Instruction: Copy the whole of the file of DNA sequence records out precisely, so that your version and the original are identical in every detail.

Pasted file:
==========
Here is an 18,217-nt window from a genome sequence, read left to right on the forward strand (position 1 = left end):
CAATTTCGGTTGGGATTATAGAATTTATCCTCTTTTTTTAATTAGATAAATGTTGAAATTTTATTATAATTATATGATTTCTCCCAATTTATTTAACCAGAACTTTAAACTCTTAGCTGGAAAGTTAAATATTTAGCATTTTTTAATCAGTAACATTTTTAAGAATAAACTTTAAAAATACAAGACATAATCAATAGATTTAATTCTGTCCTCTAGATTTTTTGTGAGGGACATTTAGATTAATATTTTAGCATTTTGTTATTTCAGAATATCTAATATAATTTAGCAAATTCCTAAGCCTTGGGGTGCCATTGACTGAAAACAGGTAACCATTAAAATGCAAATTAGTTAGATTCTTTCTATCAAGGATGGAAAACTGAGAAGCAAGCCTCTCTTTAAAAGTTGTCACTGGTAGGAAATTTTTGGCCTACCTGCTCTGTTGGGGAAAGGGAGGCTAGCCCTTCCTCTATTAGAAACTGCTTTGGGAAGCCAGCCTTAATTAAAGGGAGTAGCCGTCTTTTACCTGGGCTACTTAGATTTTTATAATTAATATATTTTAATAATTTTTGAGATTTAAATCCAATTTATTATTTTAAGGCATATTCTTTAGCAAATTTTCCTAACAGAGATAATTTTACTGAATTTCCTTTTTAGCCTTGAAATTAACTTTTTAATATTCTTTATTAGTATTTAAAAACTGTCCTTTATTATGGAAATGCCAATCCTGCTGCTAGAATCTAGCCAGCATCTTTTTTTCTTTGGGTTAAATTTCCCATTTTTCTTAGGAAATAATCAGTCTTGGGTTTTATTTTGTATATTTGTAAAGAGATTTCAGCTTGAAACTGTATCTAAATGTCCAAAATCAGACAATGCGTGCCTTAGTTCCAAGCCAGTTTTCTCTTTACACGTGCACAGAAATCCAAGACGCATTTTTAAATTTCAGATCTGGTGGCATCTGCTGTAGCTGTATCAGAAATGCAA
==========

Here is an 18,217-nt window from a genome sequence, read left to right on the forward strand (position 1 = left end):
CAATTTCGGTTGGGATTATAGAATTTATCCTCTTTTTTTAATTAGATAAATGTTGAAATTTTATTATAATTATATGATTTCTCCCAATTTATTTAACCAGAACTTTAAACTCTTAGCTGGAAAGTTAAATATTTAGCATTTTTTAATCAGTAACATTTTTAAGAATAAACTTTAAAAATACAAGACATAATCAATAGATTTAATTCTGTCCTCTAGATTTTTTGTGAGGGACATTTAGATTAATATTTTAGCATTTTGTTATTTCAGAATATCTAATATAATTTAGCAAATTCCTAAGCCTTGGGGTGCCATTGACTGAAAACAGGTAACCATTAAAATGCAAATTAGTTAGATTCTTTCTATCAAGGATGGAAAACTGAGAAGCAAGCCTCTCTTTAAAAGTTGTCACTGGTAGGAAATTTTTGGCCTACCTGCTCTGTTGGGGAAAGGGAGGCTAGCCCTTCCTCTATTAGAAACTGCTTTGGGAAGCCAGCCTTAATTAAAGGGAGTAGCCGTCTTTTACCTGGGCTACTTAGATTTTTATAATTAATATATTTTAATAATTTTTGAGATTTAAATCCAATTTATTATTTTAAGGCATATTCTTTAGCAAATTTTCCTAACAGAGATAATTTTACTGAATTTCCTTTTTAGCCTTGAAATTAACTTTTTAATATTCTTTATTAGTATTTAAAAACTGTCCTTTATTATGGAAATGCCAATCCTGCTGCTAGAATCTAGCCAGCATCTTTTTTTCTTTGGGTTAAATTTCCCATTTTTCTTAGGAAATAATCAGTCTTGGGTTTTATTTTGTATATTTGTAAAGAGATTTCAGCTTGAAACTGTATCTAAATGTCCAAAATCAGACAATGCGTGCCTTAGTTCCAAGCCAGTTTTCTCTTTACACGTGCACAGAAATCCAAGACGCATTTTTAAATTTCAGATCTGGTGGCATCTGCTGTAGCTGTATCAGAAATGCAA